Whew, I made it! I finally finished all three volumes of Marc Cushman’s exhaustive history of Irwin Allen’s Lost in Space TV series. I now realize much of what I have to say about volume three is much the same as what I said about volumes one and two.
This time around, the preliminary material is much shorter than before with little to talk about other than the unhappiness of stars Guy Williams and June Lockhart about their diminished roles in season two of LIS. We get two forwards by former cast members, Mark Goddard (Don West) and Marta Kristen (Judy Robinson). We’re told season three was designed to be less comic and feature more action and, allegedly, more of the cast beyond Jonathan Harris, Bill Mumy and the robot than before. Well, not so much, as it turned out.
Then, as usual, Cushman pushes TMI to its utter extreme. For example, he still lists all the script rewrites including noting what color paper they were written on— blue, red, green, yellow. We see how each broadcast’s ratings fared against its competition, which was still The Virginian on NBC and ABC’s replacement for the Batman, Patty Duke pairing, the short-lived Custer. Then in January 1967, Custer was replaced by the first color season of The Avengers.
Cushman still provides many of the strange memos from the network brass, such as the inexplicable request Angela Cartwright’s long hair be hidden in a short hair wig. He still adds his commentary on each episode, including praising “Space Beauty” for its parodying of beauty pageants and his defense of “The great Vegetable Rebellion,” apparently considered by many to be the series’ lowest point. It could have been even lower had plans to add a purple lama as a permanent cast member been fulfilled.
Without question, it takes a strong reader to plow through the blow-by-blow accounts of all the episode analyses and synopses. It’s really the after-LIS section where we get a really good discussion of what happened after CBS didn’t so much cancel the show as much as let it die. The network wanted a lower budget for a fourth season; Allen wasn’t willing to accept any cuts. He had other irons in the fire.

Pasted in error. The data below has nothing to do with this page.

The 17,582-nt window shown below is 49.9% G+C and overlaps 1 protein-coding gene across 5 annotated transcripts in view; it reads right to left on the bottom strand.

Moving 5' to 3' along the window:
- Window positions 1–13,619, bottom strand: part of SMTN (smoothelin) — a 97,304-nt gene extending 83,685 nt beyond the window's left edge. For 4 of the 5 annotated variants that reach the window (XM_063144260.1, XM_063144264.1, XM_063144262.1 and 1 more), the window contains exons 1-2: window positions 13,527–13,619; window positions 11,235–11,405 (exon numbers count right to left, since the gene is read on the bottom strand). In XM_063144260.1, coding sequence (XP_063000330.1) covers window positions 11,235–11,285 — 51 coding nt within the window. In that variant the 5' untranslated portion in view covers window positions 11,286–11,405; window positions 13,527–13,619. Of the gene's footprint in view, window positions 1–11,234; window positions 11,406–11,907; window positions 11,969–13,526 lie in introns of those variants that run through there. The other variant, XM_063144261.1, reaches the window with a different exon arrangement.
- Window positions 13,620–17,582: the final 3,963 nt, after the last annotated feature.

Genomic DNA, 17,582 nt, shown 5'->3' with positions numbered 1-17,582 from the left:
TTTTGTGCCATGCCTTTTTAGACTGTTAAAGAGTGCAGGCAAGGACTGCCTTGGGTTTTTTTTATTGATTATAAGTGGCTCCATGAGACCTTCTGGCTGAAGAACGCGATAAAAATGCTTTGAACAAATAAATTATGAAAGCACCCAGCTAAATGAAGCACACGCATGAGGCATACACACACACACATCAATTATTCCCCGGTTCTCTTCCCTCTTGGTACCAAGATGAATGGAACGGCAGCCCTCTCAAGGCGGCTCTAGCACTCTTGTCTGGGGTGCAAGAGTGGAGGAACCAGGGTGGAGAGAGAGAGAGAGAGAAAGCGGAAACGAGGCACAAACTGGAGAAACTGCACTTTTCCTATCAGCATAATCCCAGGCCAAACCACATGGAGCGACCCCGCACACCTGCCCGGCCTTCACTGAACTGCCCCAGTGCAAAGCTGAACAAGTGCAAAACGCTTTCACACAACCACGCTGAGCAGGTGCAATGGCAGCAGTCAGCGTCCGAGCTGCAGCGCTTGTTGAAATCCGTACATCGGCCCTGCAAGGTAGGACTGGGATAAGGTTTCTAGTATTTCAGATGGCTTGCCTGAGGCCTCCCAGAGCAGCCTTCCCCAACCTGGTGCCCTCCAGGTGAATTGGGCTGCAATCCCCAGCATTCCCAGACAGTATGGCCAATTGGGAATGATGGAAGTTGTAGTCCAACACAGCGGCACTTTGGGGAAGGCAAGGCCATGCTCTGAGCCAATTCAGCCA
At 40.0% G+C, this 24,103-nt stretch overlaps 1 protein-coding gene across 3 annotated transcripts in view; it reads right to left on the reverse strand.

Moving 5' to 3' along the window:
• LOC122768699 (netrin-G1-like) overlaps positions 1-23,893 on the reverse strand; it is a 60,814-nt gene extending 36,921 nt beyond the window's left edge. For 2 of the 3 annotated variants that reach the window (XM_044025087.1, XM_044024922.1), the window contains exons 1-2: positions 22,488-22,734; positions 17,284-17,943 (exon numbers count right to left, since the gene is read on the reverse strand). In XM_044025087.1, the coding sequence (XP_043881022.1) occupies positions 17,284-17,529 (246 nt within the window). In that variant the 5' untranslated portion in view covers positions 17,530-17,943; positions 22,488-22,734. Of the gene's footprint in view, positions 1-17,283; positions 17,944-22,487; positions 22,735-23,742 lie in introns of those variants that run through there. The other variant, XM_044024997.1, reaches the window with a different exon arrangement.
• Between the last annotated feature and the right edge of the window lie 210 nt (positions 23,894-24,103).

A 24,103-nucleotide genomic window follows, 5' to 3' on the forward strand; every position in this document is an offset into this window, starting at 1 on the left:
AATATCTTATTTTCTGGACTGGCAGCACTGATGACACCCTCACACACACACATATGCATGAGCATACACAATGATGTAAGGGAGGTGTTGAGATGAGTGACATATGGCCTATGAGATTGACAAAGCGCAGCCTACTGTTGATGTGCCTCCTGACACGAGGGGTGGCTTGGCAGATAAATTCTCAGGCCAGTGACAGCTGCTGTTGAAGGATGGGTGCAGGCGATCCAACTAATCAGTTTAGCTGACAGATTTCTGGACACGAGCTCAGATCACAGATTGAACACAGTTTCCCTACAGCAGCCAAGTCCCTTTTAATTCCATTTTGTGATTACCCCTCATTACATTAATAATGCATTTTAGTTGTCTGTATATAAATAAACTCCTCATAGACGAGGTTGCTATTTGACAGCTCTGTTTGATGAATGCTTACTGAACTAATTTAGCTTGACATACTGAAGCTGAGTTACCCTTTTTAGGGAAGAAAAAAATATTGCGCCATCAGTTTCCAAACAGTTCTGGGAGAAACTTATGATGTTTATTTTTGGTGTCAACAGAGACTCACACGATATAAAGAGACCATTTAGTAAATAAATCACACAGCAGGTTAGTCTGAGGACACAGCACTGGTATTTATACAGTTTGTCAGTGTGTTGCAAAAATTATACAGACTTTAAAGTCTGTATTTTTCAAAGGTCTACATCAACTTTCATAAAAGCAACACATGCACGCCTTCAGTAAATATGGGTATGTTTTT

So, after the obligatory mini-biographies of what happened to the major participants after LIS went off the air, we get a very revealing narrative about Allen’s attempts to bring the franchise to the big screen and see how LIS was kept alive in cast reunions, at cons, in syndication and on cable, on video and DVD, and in comic books. And ultimately, of course, the disappointing New Line 1998 big screen incarnation produced after Allen’s death.
Added content includes an odd recap of the relationship between actor Jonathan Harris and his secretive, reclusive wife Gertrude and an overview of the aborted WB TV remake that would have been targeted to adolescents and focused on a romance between a new Judy Robinson and Major Don West. Finally, Cushman offers a few notes on the 2017 Netflix reboot.
As I said in my reviews of Volumes 1 and 2 of these Authorized Biographies, you gotta be a diehard, serious fan of Lost in Space to want these no-stones-unturned tomes. As these are mainly research books, no library with a decent media section should miss them. TV sci fi fans might also like to have access to these books, especially for the color photo fests each volume includes.
This review first appeared at BookPleasures.com on Fri. Aug. 11 at: